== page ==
Gosh, processing paperwork for foreclosures used to be so easy before the end of last month — when everyone started getting so picky, insisting that agents for the mortgage lenders actually read the documents they were signing. What do they expect? Have you ever tried to wade through all that legalese? And now look what’s come of it: On Friday, Bank of America became the next major lender to call for a time-out, announcing it would halt foreclosures and the sales of foreclosed homes in all 50 states — presumably until the company can figure out its best defense against lawsuits. Yes, that would include all B of A mortgages headed for foreclosure in Texas, where ordinarily courts don’t care whether an agent of the lender has any personal knowledge of the signed documents. Bank of America and its subsidiaries have accounted for 31 percent of all Harris County foreclosures so far this year, according to data dug up by Chronicle reporter Nancy Sarnoff.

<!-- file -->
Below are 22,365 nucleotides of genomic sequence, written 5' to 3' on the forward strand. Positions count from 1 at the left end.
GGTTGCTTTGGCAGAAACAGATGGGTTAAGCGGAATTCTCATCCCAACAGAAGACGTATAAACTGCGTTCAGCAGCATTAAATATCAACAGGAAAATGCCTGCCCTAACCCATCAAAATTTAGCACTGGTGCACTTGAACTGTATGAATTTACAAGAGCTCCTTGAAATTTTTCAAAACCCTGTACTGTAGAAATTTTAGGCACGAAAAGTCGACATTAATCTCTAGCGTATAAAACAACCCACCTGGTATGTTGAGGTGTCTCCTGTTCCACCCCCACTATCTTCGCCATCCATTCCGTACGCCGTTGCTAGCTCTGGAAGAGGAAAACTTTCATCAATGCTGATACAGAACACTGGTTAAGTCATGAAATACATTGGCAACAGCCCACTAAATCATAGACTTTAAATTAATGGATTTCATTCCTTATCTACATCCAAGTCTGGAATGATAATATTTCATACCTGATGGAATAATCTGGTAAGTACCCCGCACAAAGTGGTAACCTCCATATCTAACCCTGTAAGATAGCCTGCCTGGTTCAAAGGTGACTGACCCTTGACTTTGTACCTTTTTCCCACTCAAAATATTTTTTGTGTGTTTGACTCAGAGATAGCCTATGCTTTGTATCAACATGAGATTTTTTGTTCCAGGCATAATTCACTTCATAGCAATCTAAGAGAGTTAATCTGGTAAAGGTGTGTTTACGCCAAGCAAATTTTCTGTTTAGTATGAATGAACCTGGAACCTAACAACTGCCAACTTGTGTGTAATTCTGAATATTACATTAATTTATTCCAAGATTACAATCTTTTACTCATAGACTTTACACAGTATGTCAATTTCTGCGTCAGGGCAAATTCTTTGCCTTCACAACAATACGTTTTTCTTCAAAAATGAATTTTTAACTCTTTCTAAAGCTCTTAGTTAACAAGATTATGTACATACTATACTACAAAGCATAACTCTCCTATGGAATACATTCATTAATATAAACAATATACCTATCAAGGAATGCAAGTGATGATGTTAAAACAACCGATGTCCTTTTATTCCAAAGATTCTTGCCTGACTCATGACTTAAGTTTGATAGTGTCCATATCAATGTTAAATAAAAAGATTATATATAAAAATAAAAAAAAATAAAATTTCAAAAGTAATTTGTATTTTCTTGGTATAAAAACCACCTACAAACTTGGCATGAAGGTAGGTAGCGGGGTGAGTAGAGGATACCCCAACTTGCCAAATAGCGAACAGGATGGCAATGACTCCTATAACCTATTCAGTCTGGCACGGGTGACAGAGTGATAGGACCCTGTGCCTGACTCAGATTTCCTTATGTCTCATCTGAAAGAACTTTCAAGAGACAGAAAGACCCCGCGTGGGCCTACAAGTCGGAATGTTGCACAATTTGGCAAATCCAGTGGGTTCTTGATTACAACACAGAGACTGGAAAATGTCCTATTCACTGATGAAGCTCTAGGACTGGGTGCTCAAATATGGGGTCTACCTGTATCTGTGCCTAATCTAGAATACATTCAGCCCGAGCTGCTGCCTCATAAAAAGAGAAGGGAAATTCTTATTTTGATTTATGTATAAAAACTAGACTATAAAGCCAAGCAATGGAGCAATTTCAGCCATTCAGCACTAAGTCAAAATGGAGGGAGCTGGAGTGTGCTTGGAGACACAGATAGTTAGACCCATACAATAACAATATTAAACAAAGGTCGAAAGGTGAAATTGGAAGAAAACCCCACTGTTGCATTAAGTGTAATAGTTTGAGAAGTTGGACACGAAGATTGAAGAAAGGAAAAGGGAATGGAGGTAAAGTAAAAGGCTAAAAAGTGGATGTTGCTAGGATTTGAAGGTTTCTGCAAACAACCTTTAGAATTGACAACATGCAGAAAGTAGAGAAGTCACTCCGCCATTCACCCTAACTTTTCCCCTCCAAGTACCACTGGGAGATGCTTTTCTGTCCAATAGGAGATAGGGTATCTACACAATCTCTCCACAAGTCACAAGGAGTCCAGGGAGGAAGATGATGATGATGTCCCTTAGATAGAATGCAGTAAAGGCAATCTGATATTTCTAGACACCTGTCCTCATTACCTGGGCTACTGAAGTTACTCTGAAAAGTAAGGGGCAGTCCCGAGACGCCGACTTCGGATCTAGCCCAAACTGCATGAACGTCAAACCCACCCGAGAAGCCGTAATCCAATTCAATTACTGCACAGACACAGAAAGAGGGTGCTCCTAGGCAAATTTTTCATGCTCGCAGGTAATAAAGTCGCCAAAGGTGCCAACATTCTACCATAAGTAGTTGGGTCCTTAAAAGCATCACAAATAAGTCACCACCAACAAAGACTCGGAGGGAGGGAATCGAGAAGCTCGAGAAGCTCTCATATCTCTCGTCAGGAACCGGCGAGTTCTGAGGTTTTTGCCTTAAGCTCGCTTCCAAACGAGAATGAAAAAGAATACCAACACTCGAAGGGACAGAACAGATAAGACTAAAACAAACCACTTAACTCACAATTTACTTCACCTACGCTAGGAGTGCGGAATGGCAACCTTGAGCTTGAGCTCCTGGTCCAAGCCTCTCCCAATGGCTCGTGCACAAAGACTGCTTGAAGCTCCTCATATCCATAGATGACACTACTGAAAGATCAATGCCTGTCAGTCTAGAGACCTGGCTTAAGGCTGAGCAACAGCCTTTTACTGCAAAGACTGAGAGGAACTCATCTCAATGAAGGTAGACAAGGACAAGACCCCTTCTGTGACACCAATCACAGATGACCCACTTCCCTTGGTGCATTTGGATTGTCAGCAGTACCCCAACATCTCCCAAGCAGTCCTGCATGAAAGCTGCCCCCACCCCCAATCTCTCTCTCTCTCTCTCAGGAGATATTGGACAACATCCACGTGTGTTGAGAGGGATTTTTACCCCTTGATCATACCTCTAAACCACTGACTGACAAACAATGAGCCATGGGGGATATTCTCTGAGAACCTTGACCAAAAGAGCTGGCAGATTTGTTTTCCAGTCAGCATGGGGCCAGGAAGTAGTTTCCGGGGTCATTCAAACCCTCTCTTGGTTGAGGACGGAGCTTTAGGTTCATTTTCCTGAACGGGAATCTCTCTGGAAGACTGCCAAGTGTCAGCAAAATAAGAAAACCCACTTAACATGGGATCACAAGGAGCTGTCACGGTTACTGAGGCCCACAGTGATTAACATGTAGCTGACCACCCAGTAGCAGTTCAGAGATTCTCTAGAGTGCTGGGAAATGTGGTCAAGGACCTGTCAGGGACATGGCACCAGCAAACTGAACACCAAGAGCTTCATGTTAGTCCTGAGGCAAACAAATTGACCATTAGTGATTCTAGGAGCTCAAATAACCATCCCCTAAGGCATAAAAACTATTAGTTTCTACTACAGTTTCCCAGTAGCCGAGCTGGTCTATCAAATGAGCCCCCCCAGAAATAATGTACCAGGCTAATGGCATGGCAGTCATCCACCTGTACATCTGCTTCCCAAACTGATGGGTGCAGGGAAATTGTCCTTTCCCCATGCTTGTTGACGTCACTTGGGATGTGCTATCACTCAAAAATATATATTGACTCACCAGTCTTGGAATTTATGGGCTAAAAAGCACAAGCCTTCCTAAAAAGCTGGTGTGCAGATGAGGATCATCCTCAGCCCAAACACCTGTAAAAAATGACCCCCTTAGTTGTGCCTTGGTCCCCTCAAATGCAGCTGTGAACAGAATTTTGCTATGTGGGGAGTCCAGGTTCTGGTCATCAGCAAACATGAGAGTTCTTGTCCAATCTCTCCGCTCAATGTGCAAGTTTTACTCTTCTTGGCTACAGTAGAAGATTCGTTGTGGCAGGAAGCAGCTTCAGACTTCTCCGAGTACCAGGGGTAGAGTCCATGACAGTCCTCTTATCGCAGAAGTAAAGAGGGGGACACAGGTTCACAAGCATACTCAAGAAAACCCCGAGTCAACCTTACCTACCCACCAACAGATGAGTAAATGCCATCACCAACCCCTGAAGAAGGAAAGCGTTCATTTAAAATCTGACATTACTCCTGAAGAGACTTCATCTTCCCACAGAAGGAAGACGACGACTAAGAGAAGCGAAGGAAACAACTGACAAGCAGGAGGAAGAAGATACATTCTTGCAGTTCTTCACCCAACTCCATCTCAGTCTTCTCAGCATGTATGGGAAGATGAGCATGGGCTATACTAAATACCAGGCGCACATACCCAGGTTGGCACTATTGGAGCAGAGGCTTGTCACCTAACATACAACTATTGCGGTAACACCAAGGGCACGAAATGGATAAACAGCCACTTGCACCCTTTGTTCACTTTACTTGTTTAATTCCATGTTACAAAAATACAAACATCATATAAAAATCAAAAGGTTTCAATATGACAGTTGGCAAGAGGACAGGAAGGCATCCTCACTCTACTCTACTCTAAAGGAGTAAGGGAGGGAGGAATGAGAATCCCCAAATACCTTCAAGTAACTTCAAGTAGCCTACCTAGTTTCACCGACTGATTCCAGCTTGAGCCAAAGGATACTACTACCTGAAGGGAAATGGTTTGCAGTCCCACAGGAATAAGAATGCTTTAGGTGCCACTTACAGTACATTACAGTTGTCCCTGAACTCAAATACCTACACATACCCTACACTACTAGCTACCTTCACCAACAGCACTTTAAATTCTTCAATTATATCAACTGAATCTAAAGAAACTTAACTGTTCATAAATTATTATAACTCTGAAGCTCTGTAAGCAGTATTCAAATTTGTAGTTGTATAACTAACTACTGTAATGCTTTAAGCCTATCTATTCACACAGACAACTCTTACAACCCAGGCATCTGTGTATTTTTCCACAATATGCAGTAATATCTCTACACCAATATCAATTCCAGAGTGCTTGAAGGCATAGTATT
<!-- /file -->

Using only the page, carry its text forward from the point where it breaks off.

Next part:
Also getting in on the break: Litton Loan Processing Services, a division of Goldman Sachs. The Houston company announced Friday it would also stop pushing through foreclosure paperwork — though only in “certain cases.” Next to be held up in the paperwork traffic pile-up: title insurers. A statement released by the company tries to spin it in a different direction, but the AP reported Friday that an internal memo issued by Houston’s Stewart Title would “make it difficult” for the company’s agents to issue insurance policies for properties foreclosed on by Bank of America and other quick-signing lenders: JP Morgan Chase, OneWest Bank and the GMAC Mortgage unit of Ally Financial.
- Ally’s mortgage documentation problems could extend beyond 23 states [Washington Post]
- Bank of America puts sales on hold [Houston Chronicle]
Photo of Bank of America Center: Erin Ferguson